1 She is a great deal too ill to be moved.
2 Mr. Jones says we must not think of moving her.
3 They were always moving from place to place in quest of a cheap situation, and always spending more than they ought.
4 She had turned away; but on hearing herself called, though in a voice which proved it to be Mr. Darcy, she moved again towards the gate.
5 Miss Bingley moved with some alacrity to the pianoforte; and, after a polite request that Elizabeth would lead the way which the other as politely and more earnestly negatived, she seated herself.
6 Mr. Collins, awkward and solemn, apologising instead of attending, and often moving wrong without being aware of it, gave her all the shame and misery which a disagreeable partner for a couple of dances can give.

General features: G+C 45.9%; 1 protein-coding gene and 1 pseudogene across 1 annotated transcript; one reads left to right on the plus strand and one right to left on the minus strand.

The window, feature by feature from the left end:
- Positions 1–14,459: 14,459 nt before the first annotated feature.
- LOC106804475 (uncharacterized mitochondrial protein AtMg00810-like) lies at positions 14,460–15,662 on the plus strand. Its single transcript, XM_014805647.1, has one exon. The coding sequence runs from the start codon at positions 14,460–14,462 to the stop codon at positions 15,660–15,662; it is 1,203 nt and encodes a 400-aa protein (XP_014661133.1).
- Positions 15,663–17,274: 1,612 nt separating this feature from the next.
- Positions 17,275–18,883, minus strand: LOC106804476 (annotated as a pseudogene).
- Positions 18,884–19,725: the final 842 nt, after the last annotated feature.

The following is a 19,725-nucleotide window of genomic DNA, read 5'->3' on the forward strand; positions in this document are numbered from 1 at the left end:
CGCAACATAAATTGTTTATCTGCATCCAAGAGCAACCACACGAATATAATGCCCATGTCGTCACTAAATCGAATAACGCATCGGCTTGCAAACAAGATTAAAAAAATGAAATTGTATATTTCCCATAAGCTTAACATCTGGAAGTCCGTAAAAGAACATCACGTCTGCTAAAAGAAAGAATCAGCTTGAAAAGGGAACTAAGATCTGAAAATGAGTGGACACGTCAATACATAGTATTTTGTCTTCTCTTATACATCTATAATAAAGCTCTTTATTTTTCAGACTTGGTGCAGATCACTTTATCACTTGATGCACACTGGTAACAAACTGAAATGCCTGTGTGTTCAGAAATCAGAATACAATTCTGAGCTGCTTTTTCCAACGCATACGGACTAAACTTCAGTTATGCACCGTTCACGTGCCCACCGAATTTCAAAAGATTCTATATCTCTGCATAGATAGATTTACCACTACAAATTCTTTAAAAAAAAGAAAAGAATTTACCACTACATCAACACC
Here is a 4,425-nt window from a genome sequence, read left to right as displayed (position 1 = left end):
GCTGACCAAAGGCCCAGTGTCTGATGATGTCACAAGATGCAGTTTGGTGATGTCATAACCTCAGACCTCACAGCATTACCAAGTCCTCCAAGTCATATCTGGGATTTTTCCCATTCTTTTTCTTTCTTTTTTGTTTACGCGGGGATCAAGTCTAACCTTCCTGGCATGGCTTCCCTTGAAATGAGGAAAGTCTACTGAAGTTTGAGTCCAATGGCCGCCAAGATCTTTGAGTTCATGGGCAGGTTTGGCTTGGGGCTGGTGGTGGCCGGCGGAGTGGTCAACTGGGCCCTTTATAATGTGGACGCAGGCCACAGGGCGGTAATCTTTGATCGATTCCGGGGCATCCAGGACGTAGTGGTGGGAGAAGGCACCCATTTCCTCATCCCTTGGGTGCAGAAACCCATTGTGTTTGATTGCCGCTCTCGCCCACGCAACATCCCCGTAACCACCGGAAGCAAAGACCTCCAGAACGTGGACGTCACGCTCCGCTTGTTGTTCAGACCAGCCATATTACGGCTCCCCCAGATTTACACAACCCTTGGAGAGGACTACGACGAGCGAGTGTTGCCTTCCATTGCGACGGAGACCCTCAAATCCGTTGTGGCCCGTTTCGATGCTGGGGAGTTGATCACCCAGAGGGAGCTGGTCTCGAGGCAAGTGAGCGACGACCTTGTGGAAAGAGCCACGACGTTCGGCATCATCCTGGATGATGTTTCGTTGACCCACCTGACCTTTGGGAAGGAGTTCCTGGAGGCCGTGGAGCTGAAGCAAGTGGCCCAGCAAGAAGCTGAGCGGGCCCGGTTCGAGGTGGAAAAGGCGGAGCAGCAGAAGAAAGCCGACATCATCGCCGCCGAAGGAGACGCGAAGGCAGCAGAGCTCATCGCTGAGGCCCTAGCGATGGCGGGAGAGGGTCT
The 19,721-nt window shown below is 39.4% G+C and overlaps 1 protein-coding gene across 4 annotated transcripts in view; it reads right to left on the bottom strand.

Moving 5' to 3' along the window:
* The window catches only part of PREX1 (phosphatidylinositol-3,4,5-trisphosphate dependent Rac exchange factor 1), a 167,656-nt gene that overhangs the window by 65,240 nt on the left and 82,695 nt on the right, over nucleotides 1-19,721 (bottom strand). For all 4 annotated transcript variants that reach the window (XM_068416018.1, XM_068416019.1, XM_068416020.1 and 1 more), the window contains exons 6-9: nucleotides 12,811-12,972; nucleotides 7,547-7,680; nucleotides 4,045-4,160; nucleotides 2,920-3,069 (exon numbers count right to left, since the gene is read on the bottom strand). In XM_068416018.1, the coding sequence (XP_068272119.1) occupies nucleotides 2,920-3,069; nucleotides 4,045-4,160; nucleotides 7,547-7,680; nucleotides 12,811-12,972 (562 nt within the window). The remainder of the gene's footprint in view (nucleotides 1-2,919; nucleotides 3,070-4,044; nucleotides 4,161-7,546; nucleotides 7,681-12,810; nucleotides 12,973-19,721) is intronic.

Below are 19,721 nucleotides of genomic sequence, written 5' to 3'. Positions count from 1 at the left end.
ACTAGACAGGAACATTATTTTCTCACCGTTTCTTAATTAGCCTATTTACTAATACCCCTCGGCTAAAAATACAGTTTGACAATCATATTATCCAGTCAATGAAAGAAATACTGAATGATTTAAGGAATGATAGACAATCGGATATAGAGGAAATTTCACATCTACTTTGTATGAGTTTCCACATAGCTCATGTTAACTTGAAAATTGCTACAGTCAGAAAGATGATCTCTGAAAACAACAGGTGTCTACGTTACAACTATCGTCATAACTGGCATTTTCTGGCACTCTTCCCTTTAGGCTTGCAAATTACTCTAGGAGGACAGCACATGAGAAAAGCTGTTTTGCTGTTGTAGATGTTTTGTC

7 She was on the point of continuing her walk, when she caught a glimpse of a gentleman within the sort of grove which edged the park; he was moving that way; and, fearful of its being Mr. Darcy, she was directly retreating.
8 Mr. Collins, however, was not discouraged from speaking again, and Mr. Darcy's contempt seemed abundantly increasing with the length of his second speech, and at the end of it he only made him a slight bow, and moved another way.
9 On opening the door, she perceived her sister and Bingley standing together over the hearth, as if engaged in earnest conversation; and had this led to no suspicion, the faces of both, as they hastily turned round and moved away from each other, would have told it all.
10 As he was to begin his journey too early on the morrow to see any of the family, the ceremony of leave-taking was performed when the ladies moved for the night; and Mrs. Bennet, with great politeness and cordiality, said how happy they should be to see him at Longbourn again, whenever his engagements might allow him to visit them.